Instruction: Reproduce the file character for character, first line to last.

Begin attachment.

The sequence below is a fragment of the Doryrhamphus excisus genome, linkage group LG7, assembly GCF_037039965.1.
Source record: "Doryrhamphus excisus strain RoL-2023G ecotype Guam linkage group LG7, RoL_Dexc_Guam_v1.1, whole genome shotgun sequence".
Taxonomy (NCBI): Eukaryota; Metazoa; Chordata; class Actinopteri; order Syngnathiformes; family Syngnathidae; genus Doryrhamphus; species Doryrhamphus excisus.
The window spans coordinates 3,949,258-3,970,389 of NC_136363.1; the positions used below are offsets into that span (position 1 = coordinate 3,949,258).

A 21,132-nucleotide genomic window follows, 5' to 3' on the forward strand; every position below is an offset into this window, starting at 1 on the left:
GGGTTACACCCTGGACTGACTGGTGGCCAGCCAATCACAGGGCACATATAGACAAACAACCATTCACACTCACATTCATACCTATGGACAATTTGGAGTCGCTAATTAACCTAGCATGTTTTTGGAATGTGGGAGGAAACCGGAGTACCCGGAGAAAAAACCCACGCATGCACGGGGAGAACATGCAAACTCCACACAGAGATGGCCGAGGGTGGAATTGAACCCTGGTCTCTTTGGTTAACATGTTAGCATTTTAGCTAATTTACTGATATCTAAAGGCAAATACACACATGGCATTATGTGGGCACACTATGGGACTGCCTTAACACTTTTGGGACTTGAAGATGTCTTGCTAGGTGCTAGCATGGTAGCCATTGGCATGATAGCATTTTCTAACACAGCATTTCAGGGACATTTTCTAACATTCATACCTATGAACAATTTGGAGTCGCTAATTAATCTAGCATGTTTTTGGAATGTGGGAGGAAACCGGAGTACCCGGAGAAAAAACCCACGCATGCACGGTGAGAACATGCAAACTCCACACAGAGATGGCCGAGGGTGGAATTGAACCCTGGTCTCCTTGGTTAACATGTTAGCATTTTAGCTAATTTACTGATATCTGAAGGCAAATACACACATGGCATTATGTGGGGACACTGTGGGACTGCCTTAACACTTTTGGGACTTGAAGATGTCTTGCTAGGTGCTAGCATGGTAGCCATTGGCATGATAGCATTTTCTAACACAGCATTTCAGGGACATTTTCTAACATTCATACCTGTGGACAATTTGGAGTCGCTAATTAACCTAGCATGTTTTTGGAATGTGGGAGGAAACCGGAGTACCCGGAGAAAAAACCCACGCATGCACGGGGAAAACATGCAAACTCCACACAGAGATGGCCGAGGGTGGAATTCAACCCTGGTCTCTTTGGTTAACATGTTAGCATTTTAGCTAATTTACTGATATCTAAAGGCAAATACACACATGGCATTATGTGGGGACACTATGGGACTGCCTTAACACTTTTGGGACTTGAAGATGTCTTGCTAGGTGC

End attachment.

The sequence below is a fragment of the Doryrhamphus excisus genome, linkage group LG7, assembly GCF_037039965.1.
Source record: "Doryrhamphus excisus strain RoL-2023G ecotype Guam linkage group LG7, RoL_Dexc_Guam_v1.1, whole genome shotgun sequence".
Taxonomy (NCBI): Eukaryota; Metazoa; Chordata; class Actinopteri; order Syngnathiformes; family Syngnathidae; genus Doryrhamphus; species Doryrhamphus excisus.
The window spans coordinates 3,949,258-3,970,389 of NC_136363.1; the positions used below are offsets into that span (position 1 = coordinate 3,949,258).

A 21,132-nucleotide genomic window follows, 5' to 3' on the forward strand; every position below is an offset into this window, starting at 1 on the left:
GGGTTACACCCTGGACTGACTGGTGGCCAGCCAATCACAGGGCACATATAGACAAACAACCATTCACACTCACATTCATACCTATGGACAATTTGGAGTCGCTAATTAACCTAGCATGTTTTTGGAATGTGGGAGGAAACCGGAGTACCCGGAGAAAAAACCCACGCATGCACGGGGAGAACATGCAAACTCCACACAGAGATGGCCGAGGGTGGAATTGAACCCTGGTCTCTTTGGTTAACATGTTAGCATTTTAGCTAATTTACTGATATCTAAAGGCAAATACACACATGGCATTATGTGGGCACACTATGGGACTGCCTTAACACTTTTGGGACTTGAAGATGTCTTGCTAGGTGCTAGCATGGTAGCCATTGGCATGATAGCATTTTCTAACACAGCATTTCAGGGACATTTTCTAACATTCATACCTATGAACAATTTGGAGTCGCTAATTAATCTAGCATGTTTTTGGAATGTGGGAGGAAACCGGAGTACCCGGAGAAAAAACCCACGCATGCACGGTGAGAACATGCAAACTCCACACAGAGATGGCCGAGGGTGGAATTGAACCCTGGTCTCCTTGGTTAACATGTTAGCATTTTAGCTAATTTACTGATATCTGAAGGCAAATACACACATGGCATTATGTGGGGACACTGTGGGACTGCCTTAACACTTTTGGGACTTGAAGATGTCTTGCTAGGTGCTAGCATGGTAGCCATTGGCATGATAGCATTTTCTAACACAGCATTTCAGGGACATTTTCTAACATTCATACCTGTGGACAATTTGGAGTCGCTAATTAACCTAGCATGTTTTTGGAATGTGGGAGGAAACCGGAGTACCCGGAGAAAAAACCCACGCATGCACGGGGAAAACATGCAAACTCCACACAGAGATGGCCGAGGGTGGAATTCAACCCTGGTCTCTTTGGTTAACATGTTAGCATTTTAGCTAATTTACTGATATCTAAAGGCAAATACACACATGGCATTATGTGGGGACACTATGGGACTGCCTTAACACTTTTGGGACTTGAAGATGTCTTGCTAGGTGC